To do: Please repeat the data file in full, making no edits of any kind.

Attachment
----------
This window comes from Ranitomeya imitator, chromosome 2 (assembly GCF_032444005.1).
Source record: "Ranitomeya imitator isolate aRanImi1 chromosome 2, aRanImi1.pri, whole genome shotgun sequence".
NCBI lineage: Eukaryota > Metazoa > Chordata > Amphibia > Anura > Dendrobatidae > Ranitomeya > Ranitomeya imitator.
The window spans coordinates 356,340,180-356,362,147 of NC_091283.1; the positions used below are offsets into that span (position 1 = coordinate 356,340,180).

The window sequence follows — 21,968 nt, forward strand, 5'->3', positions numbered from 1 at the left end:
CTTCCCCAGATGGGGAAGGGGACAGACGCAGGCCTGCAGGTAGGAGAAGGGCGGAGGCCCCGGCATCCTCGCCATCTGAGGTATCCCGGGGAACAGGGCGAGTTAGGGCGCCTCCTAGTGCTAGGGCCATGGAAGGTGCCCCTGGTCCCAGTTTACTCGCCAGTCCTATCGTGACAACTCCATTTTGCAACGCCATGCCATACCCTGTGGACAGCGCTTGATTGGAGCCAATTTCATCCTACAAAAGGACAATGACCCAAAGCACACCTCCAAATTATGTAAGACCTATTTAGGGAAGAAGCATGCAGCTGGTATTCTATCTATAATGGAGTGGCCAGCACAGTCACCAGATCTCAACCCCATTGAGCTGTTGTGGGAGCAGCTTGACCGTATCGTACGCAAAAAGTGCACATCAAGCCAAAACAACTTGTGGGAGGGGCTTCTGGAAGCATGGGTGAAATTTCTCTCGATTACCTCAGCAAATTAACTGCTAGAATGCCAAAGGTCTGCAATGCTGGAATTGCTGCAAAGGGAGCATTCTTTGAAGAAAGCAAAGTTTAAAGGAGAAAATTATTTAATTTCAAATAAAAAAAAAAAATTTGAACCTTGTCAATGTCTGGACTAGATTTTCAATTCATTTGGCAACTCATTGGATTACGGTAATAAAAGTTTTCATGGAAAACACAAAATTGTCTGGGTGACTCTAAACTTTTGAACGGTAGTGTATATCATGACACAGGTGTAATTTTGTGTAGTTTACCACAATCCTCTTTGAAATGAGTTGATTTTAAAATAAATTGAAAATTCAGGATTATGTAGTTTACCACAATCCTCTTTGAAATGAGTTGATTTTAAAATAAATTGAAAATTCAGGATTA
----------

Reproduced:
This window comes from Ranitomeya imitator, chromosome 2 (assembly GCF_032444005.1).
Source record: "Ranitomeya imitator isolate aRanImi1 chromosome 2, aRanImi1.pri, whole genome shotgun sequence".
NCBI lineage: Eukaryota > Metazoa > Chordata > Amphibia > Anura > Dendrobatidae > Ranitomeya > Ranitomeya imitator.
The window spans coordinates 356,340,180-356,362,147 of NC_091283.1; the positions used below are offsets into that span (position 1 = coordinate 356,340,180).

The window sequence follows — 21,968 nt, forward strand, 5'->3', positions numbered from 1 at the left end:
CTTCCCCAGATGGGGAAGGGGACAGACGCAGGCCTGCAGGTAGGAGAAGGGCGGAGGCCCCGGCATCCTCGCCATCTGAGGTATCCCGGGGAACAGGGCGAGTTAGGGCGCCTCCTAGTGCTAGGGCCATGGAAGGTGCCCCTGGTCCCAGTTTACTCGCCAGTCCTATCGTGACAACTCCATTTTGCAACGCCATGCCATACCCTGTGGACAGCGCTTGATTGGAGCCAATTTCATCCTACAAAAGGACAATGACCCAAAGCACACCTCCAAATTATGTAAGACCTATTTAGGGAAGAAGCATGCAGCTGGTATTCTATCTATAATGGAGTGGCCAGCACAGTCACCAGATCTCAACCCCATTGAGCTGTTGTGGGAGCAGCTTGACCGTATCGTACGCAAAAAGTGCACATCAAGCCAAAACAACTTGTGGGAGGGGCTTCTGGAAGCATGGGTGAAATTTCTCTCGATTACCTCAGCAAATTAACTGCTAGAATGCCAAAGGTCTGCAATGCTGGAATTGCTGCAAAGGGAGCATTCTTTGAAGAAAGCAAAGTTTAAAGGAGAAAATTATTTAATTTCAAATAAAAAAAAAAAATTTGAACCTTGTCAATGTCTGGACTAGATTTTCAATTCATTTGGCAACTCATTGGATTACGGTAATAAAAGTTTTCATGGAAAACACAAAATTGTCTGGGTGACTCTAAACTTTTGAACGGTAGTGTATATCATGACACAGGTGTAATTTTGTGTAGTTTACCACAATCCTCTTTGAAATGAGTTGATTTTAAAATAAATTGAAAATTCAGGATTATGTAGTTTACCACAATCCTCTTTGAAATGAGTTGATTTTAAAATAAATTGAAAATTCAGGATTA